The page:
Soldiers in control of Niger
NIAMEY: Niger’s new military rulers posted tanks and trucks mounted with machine
guns around the presidential palace day after toppling strongman Mamadou Tandja and sacking the government in a deadly coup.
The junta swung into action shortly after it took control on Thursday with a call for the backing of the 15 million population, promising to turn Niger into an beacon of “good democracy and governance” after months of political turmoil. The military stormed
the palace during a cabinet meeting, and seized Tandja and detained his ministers before announcing it was suspending the constitution that the 71-year-old forced through with a controversial referendum last year. Calling itself the Supreme Council for the Restoration of Democracy (CSRD), the junta said the government of the impoverished but uranium-rich west African country was dissolved.
African Union chief Jean Ping condemned the coup and and said there should be “zero tolerance” for taking power by force. West Africa has been blighted by a string of recent coups, including takeovers by the military in Guinea, Guinea-Bissau and Mauritania. Two armoured tanks and several trucks mounted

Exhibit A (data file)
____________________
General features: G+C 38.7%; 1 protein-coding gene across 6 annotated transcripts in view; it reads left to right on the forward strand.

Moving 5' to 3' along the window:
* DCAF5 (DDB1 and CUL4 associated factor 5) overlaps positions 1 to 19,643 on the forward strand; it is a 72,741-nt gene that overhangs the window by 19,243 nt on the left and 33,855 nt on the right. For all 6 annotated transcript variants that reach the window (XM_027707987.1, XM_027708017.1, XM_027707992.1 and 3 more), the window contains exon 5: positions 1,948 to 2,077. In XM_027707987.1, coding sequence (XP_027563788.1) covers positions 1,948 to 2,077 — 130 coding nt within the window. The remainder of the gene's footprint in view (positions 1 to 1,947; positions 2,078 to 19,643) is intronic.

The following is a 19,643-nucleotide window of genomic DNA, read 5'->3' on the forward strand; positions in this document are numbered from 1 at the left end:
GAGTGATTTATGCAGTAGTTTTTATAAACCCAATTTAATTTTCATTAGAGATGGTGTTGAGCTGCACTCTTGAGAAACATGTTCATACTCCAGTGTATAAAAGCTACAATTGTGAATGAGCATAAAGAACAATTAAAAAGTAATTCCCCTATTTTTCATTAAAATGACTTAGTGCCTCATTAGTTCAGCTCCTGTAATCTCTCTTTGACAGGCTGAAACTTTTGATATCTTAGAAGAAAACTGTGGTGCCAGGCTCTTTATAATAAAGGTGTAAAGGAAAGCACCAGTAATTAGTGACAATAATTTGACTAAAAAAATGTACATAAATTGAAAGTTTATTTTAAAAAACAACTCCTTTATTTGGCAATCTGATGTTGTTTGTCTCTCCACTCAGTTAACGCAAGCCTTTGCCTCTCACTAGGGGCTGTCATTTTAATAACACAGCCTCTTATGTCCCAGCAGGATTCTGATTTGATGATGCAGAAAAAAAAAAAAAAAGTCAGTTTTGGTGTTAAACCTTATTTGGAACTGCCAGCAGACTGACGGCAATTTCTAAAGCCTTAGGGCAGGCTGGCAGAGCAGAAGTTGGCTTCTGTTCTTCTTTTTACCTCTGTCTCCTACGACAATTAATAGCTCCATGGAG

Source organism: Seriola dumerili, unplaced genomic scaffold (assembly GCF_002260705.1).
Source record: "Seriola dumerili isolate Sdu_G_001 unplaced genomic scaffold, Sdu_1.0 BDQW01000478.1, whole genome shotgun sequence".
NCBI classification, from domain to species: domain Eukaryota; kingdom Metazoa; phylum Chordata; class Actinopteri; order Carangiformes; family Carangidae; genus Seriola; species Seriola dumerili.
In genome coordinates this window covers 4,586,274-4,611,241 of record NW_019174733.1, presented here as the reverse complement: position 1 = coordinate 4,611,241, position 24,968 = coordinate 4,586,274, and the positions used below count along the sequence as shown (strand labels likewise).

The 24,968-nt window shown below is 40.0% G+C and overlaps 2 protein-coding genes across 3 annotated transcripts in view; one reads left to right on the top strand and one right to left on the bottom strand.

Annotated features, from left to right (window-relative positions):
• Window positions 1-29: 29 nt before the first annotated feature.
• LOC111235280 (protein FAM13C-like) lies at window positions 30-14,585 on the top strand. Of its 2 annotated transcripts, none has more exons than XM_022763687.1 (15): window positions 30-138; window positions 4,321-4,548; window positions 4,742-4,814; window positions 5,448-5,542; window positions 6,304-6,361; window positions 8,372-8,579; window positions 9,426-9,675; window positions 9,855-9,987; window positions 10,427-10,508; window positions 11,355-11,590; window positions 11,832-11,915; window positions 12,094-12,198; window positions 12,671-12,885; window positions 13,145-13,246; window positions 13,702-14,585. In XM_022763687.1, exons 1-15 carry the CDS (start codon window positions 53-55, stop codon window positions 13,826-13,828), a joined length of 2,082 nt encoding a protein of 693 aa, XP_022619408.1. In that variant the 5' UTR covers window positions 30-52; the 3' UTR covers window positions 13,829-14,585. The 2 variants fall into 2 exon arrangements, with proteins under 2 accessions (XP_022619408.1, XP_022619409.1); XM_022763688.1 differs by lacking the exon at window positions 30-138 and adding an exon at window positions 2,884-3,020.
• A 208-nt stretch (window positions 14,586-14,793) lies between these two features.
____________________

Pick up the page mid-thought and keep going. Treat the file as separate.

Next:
with machineguns were stationed around the presidential palace on Friday.
Several pick-up vehicles mounted with machine guns were also stationed outside the prime minister’s office and the foreign ministry. The junta did not say where Tandja was but government sources said he was being held at military barracks on the outskirts of the capital. Government ministers were also detained during the coup in a complex where the cabinet meeting took place.
At least three soldiers were killed during the fierce gunbattles that accomapanied the coup. A watch tower at the palace in downtown Niamey was hit by a rocket while
a gate was also damaged during the fighting. However, after a nightime curfew, the capital city appeared calm today with people going about their business as normal.
Within hours of storming the presidential palace during a cabinet meeting chaired by Tandja, a group of military top brass announced it had suspended the constitution Tandja foisted on the country in a referendum last August.
Tandja had defied outcry both inside the country and abroad at his move to change the constitution to allow himself to remain in office.
Junta head squadron leader Salou Djibo, whose heavily-armed unit played a key role in Thursday’s coup, said in a statement read on state television the government was dissolved. “The defence and security forces have decided to take our responsibilities in ending the tense political situation,” said the statement.
The junta also called on the people of Niger — ranked last at 182 on the UN Human Development Index for 2009 — to say calm and united around its ideals of “restoring democracy and good governance”.